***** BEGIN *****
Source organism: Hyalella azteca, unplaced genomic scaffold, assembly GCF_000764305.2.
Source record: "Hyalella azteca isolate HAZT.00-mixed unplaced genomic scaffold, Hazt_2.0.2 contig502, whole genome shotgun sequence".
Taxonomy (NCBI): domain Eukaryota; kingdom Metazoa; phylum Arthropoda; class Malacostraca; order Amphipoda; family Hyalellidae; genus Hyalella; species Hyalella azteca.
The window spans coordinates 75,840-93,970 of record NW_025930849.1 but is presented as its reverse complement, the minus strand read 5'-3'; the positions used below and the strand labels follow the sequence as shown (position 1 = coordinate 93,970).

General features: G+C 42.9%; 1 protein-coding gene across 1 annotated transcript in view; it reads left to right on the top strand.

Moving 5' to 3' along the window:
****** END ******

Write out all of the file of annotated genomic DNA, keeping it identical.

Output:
Source organism: Hyalella azteca, unplaced genomic scaffold, assembly GCF_000764305.2.
Source record: "Hyalella azteca isolate HAZT.00-mixed unplaced genomic scaffold, Hazt_2.0.2 contig502, whole genome shotgun sequence".
Taxonomy (NCBI): domain Eukaryota; kingdom Metazoa; phylum Arthropoda; class Malacostraca; order Amphipoda; family Hyalellidae; genus Hyalella; species Hyalella azteca.
The window spans coordinates 75,840-93,970 of record NW_025930849.1 but is presented as its reverse complement, the minus strand read 5'-3'; the positions used below and the strand labels follow the sequence as shown (position 1 = coordinate 93,970).

General features: G+C 42.9%; 1 protein-coding gene across 1 annotated transcript in view; it reads left to right on the top strand.

Moving 5' to 3' along the window: